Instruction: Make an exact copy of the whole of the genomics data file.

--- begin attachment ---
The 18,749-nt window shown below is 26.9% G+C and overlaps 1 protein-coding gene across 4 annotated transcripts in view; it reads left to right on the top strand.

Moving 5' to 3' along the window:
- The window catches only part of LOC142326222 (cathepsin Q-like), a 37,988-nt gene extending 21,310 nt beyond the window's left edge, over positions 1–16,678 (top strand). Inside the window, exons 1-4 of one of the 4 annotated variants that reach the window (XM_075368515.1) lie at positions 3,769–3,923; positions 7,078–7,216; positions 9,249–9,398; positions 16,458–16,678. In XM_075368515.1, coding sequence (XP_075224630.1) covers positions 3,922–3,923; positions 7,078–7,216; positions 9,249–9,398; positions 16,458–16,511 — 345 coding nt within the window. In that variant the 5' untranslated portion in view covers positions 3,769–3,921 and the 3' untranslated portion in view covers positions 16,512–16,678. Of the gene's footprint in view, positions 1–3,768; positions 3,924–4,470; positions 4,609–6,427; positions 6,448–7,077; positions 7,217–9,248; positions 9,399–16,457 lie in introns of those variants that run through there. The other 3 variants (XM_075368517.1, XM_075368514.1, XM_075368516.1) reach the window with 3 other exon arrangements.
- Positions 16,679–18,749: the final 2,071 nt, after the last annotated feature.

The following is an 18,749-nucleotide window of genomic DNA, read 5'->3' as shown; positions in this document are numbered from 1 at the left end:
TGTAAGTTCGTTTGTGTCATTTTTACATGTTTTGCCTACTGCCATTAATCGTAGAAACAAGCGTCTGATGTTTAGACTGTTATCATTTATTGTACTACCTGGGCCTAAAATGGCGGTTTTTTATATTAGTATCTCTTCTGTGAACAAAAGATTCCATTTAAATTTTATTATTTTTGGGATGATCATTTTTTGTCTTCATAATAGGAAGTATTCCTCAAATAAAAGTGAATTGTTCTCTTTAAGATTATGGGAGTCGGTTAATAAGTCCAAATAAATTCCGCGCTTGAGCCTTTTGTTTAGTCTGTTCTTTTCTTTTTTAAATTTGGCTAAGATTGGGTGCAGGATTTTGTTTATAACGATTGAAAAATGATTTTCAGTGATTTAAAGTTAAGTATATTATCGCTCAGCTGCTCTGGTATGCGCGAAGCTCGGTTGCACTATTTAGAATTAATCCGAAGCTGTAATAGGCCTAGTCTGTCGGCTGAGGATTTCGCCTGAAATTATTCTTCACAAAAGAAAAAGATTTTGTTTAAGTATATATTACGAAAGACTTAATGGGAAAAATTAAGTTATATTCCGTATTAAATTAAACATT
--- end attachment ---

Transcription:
The 18,749-nt window shown below is 26.9% G+C and overlaps 1 protein-coding gene across 4 annotated transcripts in view; it reads left to right on the top strand.

Moving 5' to 3' along the window:
- The window catches only part of LOC142326222 (cathepsin Q-like), a 37,988-nt gene extending 21,310 nt beyond the window's left edge, over positions 1–16,678 (top strand). Inside the window, exons 1-4 of one of the 4 annotated variants that reach the window (XM_075368515.1) lie at positions 3,769–3,923; positions 7,078–7,216; positions 9,249–9,398; positions 16,458–16,678. In XM_075368515.1, coding sequence (XP_075224630.1) covers positions 3,922–3,923; positions 7,078–7,216; positions 9,249–9,398; positions 16,458–16,511 — 345 coding nt within the window. In that variant the 5' untranslated portion in view covers positions 3,769–3,921 and the 3' untranslated portion in view covers positions 16,512–16,678. Of the gene's footprint in view, positions 1–3,768; positions 3,924–4,470; positions 4,609–6,427; positions 6,448–7,077; positions 7,217–9,248; positions 9,399–16,457 lie in introns of those variants that run through there. The other 3 variants (XM_075368517.1, XM_075368514.1, XM_075368516.1) reach the window with 3 other exon arrangements.
- Positions 16,679–18,749: the final 2,071 nt, after the last annotated feature.

The following is an 18,749-nucleotide window of genomic DNA, read 5'->3' as shown; positions in this document are numbered from 1 at the left end:
TGTAAGTTCGTTTGTGTCATTTTTACATGTTTTGCCTACTGCCATTAATCGTAGAAACAAGCGTCTGATGTTTAGACTGTTATCATTTATTGTACTACCTGGGCCTAAAATGGCGGTTTTTTATATTAGTATCTCTTCTGTGAACAAAAGATTCCATTTAAATTTTATTATTTTTGGGATGATCATTTTTTGTCTTCATAATAGGAAGTATTCCTCAAATAAAAGTGAATTGTTCTCTTTAAGATTATGGGAGTCGGTTAATAAGTCCAAATAAATTCCGCGCTTGAGCCTTTTGTTTAGTCTGTTCTTTTCTTTTTTAAATTTGGCTAAGATTGGGTGCAGGATTTTGTTTATAACGATTGAAAAATGATTTTCAGTGATTTAAAGTTAAGTATATTATCGCTCAGCTGCTCTGGTATGCGCGAAGCTCGGTTGCACTATTTAGAATTAATCCGAAGCTGTAATAGGCCTAGTCTGTCGGCTGAGGATTTCGCCTGAAATTATTCTTCACAAAAGAAAAAGATTTTGTTTAAGTATATATTACGAAAGACTTAATGGGAAAAATTAAGTTATATTCCGTATTAAATTAAACATT